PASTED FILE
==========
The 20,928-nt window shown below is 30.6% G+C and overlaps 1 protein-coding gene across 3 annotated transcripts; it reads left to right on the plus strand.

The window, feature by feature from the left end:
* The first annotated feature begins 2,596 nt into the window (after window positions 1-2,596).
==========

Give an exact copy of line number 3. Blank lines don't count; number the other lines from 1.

* The first annotated feature begins 2,596 nt into the window (after window positions 1-2,596).